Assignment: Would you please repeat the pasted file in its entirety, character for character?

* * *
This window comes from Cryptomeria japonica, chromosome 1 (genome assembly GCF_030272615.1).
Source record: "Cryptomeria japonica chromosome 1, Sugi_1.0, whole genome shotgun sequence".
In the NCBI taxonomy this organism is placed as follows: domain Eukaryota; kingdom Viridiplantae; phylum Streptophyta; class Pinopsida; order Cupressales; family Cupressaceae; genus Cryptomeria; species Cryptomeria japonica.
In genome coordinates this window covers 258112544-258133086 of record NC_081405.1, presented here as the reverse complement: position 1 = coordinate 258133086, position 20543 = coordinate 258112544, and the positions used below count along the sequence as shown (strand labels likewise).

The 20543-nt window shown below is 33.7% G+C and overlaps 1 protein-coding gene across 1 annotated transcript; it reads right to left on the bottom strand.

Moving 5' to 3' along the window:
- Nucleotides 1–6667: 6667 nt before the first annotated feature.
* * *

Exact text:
This window comes from Cryptomeria japonica, chromosome 1 (genome assembly GCF_030272615.1).
Source record: "Cryptomeria japonica chromosome 1, Sugi_1.0, whole genome shotgun sequence".
In the NCBI taxonomy this organism is placed as follows: domain Eukaryota; kingdom Viridiplantae; phylum Streptophyta; class Pinopsida; order Cupressales; family Cupressaceae; genus Cryptomeria; species Cryptomeria japonica.
In genome coordinates this window covers 258112544-258133086 of record NC_081405.1, presented here as the reverse complement: position 1 = coordinate 258133086, position 20543 = coordinate 258112544, and the positions used below count along the sequence as shown (strand labels likewise).

The 20543-nt window shown below is 33.7% G+C and overlaps 1 protein-coding gene across 1 annotated transcript; it reads right to left on the bottom strand.

Moving 5' to 3' along the window:
- Nucleotides 1–6667: 6667 nt before the first annotated feature.